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Residents unite in campaign to save estate trees from the axe

Town Hall says pear tree and two sycamores are the cause of home subsidence

02 April, 2021 — By Helen Chapman

Opponents urge Islington Council to ‘come up with a better solution’

PEOPLE living on a council estate in Highbury are trying to convince the Town Hall to abandon plans to cut down three trees – though officers say they are damaging their homes.

Islington wants to press ahead with felling a pear tree and two sycamores on the Highbury Quadrant Estate after being advised that they are causing subsidence to the nearby block of homes.

But residents doubt that assessment and say the faults are caused by the New River which flows underground.

Jane Gallagher, 66, who lives on the estate, said: “I have lived here for many years and love those trees. It would break my heart to see them cut down. The council should come up with a better solution.”

Opponents to the plans gathered for protest pictures this week and wrapped the trees with red and white cloth.

The council said it had hired insurers to carry out an inspection of the building, which had led to the subsidence theory.

Kathrin Sthrader, an­other resident, said: “It’s scandalous Islington Council and the insurers refuse to answer residents’ legitimate questions asking for evidence and explanation.”

She added: “In times of climate change this is no longer acceptable.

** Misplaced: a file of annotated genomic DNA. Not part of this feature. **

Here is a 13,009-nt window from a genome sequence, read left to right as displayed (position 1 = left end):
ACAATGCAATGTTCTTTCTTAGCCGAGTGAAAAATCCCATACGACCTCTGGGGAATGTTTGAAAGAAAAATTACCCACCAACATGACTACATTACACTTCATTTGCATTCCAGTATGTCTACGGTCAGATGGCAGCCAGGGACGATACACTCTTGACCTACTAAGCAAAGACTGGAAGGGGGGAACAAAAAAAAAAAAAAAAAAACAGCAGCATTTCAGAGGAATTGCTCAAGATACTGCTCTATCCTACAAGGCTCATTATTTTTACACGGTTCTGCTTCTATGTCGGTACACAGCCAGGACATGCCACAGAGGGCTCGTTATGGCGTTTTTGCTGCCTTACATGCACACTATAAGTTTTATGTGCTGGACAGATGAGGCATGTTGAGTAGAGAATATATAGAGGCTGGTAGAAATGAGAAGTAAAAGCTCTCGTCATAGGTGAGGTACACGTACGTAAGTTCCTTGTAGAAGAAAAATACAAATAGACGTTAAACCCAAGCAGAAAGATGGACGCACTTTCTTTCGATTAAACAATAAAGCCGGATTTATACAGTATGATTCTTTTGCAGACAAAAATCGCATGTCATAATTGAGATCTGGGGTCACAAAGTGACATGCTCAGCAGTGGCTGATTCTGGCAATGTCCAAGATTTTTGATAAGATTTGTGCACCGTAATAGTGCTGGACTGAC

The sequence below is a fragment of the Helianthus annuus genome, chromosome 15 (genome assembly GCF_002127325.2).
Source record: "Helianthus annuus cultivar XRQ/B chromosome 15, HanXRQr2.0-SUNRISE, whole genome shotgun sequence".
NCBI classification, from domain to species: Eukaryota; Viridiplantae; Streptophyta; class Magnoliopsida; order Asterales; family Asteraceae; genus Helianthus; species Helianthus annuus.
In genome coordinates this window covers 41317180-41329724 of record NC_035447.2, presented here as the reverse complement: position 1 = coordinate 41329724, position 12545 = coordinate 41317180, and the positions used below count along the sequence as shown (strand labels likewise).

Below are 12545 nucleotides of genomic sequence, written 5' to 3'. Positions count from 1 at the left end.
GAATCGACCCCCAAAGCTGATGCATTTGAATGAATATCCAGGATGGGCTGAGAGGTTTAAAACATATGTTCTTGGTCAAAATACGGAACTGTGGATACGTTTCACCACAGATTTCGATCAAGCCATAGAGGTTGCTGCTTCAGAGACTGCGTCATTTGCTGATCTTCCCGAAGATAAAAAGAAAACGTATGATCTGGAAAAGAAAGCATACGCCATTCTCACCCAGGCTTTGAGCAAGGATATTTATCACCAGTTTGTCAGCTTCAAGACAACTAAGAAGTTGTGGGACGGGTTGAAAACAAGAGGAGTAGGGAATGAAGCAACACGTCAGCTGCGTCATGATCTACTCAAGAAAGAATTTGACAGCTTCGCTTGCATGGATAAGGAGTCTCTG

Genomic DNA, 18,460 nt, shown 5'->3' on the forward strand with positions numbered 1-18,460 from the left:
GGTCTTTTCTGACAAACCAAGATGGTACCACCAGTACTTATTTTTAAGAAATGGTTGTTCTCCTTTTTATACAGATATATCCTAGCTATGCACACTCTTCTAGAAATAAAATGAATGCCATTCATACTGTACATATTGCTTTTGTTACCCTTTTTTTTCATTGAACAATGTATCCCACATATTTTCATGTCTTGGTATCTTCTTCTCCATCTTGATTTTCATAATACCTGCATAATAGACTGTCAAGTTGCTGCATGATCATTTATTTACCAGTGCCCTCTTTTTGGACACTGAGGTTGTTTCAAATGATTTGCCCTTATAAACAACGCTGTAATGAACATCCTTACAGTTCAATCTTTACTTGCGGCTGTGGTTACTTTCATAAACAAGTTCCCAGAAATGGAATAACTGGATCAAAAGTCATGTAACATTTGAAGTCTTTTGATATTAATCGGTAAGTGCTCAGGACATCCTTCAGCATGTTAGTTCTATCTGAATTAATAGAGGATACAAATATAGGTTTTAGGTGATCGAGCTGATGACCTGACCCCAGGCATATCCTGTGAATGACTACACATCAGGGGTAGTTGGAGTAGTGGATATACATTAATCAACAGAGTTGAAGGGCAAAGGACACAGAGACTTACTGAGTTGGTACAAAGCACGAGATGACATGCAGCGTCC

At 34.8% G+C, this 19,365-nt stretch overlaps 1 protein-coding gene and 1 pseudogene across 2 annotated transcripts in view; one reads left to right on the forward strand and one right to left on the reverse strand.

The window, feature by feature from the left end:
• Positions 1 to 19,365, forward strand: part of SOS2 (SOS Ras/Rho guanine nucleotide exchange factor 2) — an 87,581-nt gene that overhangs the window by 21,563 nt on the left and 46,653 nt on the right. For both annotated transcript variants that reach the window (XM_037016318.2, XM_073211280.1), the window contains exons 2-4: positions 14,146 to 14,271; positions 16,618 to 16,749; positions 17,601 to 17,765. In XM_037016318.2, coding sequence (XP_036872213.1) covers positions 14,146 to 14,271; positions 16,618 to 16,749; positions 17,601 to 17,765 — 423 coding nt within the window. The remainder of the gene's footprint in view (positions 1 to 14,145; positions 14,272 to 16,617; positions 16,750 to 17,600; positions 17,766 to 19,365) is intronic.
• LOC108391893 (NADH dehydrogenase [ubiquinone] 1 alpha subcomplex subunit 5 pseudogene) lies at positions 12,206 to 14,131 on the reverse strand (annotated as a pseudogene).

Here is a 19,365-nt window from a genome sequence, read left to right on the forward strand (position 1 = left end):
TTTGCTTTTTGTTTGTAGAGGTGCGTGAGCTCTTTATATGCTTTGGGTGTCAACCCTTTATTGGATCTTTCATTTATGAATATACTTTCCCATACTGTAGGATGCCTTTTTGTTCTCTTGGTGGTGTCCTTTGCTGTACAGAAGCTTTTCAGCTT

“Islington Council’s declaration of Climate Emergency sounds like the perfect example of greenwashing. We don’t need empty words, we need action.”

Green councillor Caroline Russell said: “This last year of staying at home has shown how much we need every tree and every scrap of green space for our mental health and well-being.

“It’s really worrying that people are having to fight so hard to protect this beautiful pear tree from being chopped down.”

An Islington Council spokesperson said: “Removing trees on our estates is always a last resort, and only undertaken when absolutely necessary.

“Full assessments of the Highbury Quadrant Estate have been undertaken by our tree experts, housing repairs teams and structural engineers. In their professional judgement, two trees – a pear and a sycamore – are starting to cause subsidence to part of one block, affecting five homes and the communal landing areas.

“Each tree is assessed individually and our experts will not remove it if another way of managing the issue can be found. As such, we are exploring all the alternative options in these cases, before a final decision is taken.

“Earlier in March, the tree service increased the biodiversity of the Highbury Quadrant Estate by planting eight fruit trees in the grounds, with funds allocated by ward councillors.

“In due course and if the pear and sycamore are felled, we would look to plant suitable replacements at appropriate locations to avoid future damage to homes, in consultation with the estate’s residents.”

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